My freshman year of college, I discovered one of Chicago’s many hidden treasures: Kids These Days. The band is unlike anything I’ve ever heard, mixing a sultry blend of rock, rap, jazz, and rhythm and blues. Their musical talent and capabilities are so apparent in their sound that you know it’s the kind of band you have to see live. Unfortunately, their prodigy was short-lived. After four years and one album, the group split up in 2013.
Kids These Days was composed of seven 20-something year old music students, notably Vic Mensa, Donnie Trumpet and The Social Experiment. The band started off playing live shows in Chicago and eventually began booking gigs at local festivals like Lollapalooza…NBD. In 2012, after working with seasoned producer Jeff Tweedy to convert their live sounds into studio sounds, they released their first album, Traphouse Rock.
The album starts with an instrumental that gives you a taste of their style, then explodes into something better than you can imagine. The first song, ‘GHETTO’ starts with Vic rapping over a guitar sample of ‘Smells Like Teen Spirit’ by Nirvana. Suddenly but seamlessly, the beat switches to a jazz sample of Curtis Mayfield’s ‘Move on Up,” then eventually finds its way to a slow, distorted blend of the two samples. As you continue to listen, you hear most of the songs follow a similar pattern. My favorite of all is ‘A Man’s Medley,’ a beautiful mash-up of ‘It’s a Man’s Man’s Man’s World’ by James Brown and ‘Summertime’ by Ella Fitzgerald.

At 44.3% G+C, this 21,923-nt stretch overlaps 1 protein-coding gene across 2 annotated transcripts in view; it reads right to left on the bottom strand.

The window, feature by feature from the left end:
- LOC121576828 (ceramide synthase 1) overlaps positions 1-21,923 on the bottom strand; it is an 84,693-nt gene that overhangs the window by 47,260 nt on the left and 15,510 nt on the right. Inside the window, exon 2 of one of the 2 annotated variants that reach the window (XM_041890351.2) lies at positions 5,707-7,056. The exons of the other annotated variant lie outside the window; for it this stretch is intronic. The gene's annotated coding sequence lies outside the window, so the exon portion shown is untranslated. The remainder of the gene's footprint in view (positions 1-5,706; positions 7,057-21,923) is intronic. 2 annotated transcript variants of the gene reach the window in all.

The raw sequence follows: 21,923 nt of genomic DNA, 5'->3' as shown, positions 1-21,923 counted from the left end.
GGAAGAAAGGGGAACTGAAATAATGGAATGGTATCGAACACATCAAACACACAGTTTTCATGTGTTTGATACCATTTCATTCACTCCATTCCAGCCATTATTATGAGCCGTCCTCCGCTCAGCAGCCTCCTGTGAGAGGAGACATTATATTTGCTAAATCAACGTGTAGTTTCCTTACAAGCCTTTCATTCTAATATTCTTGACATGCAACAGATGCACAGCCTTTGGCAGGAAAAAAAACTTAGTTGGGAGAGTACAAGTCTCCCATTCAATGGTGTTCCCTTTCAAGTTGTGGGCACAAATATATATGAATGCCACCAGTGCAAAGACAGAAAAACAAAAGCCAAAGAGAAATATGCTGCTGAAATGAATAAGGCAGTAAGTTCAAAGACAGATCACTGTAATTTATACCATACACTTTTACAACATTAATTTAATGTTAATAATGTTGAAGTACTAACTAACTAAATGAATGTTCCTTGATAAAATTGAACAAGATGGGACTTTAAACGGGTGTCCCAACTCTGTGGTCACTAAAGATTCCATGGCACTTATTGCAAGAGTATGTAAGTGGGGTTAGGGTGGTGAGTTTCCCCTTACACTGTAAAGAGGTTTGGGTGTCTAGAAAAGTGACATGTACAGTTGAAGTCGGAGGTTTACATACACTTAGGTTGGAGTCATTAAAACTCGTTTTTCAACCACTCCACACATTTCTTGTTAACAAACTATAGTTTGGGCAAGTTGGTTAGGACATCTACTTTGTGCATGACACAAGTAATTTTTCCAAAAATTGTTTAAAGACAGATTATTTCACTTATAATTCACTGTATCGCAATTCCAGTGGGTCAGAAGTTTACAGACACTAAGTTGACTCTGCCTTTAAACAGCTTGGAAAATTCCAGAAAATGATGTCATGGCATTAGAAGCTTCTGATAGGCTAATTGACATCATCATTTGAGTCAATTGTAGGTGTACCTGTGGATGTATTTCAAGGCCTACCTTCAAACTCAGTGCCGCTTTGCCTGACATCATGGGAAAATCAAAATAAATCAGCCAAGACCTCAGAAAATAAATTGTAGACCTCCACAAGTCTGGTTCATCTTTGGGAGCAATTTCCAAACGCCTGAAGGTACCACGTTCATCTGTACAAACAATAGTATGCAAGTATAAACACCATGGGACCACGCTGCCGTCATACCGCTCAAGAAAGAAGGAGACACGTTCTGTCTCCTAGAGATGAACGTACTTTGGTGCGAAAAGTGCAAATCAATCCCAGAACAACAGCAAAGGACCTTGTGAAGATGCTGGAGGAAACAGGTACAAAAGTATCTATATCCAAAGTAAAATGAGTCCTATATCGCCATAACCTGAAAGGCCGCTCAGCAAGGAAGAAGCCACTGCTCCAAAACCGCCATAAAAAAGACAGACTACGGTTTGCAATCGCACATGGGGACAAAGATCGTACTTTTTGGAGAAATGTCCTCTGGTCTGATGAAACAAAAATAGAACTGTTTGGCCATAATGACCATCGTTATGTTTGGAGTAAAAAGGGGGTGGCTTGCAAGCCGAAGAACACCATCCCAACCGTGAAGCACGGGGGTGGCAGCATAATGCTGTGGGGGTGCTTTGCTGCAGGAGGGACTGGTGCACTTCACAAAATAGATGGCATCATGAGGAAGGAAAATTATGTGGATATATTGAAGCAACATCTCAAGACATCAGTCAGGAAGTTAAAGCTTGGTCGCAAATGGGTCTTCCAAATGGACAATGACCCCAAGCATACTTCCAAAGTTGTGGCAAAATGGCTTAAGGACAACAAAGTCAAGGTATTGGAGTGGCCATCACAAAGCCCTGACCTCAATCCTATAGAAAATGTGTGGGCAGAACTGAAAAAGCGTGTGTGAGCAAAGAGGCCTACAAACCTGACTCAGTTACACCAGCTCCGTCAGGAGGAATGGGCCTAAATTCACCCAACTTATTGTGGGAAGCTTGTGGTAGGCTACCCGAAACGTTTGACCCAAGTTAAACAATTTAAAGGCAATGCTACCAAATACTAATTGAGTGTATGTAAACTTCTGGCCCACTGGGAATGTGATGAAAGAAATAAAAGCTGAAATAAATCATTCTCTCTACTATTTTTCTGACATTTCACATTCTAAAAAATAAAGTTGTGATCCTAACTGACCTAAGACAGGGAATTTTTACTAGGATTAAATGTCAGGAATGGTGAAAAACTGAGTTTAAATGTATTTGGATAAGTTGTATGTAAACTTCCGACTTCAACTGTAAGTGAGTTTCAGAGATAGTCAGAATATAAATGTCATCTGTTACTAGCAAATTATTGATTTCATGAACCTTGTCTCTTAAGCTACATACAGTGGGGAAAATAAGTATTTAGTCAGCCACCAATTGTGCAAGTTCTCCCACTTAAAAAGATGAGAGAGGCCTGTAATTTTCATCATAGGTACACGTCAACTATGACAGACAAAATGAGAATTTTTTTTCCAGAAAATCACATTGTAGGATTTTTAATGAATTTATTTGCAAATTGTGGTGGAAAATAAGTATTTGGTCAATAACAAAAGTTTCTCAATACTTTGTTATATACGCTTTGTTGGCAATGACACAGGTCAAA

The group also performs some original songs, with sounds ranging from hard to soft rock. Songs like ‘Don’t Harsh My Mellow’ are an interesting peak into Mensa’s early career and offer insight into his influence for some of his recent songs. Other songs, like ‘L’Afrique’ and ‘Wasted Time’ have a softer tone that make them a little easier to listen to. Plus, ‘Wasted Time’ features Chance The Rapper, who can make any song that much better.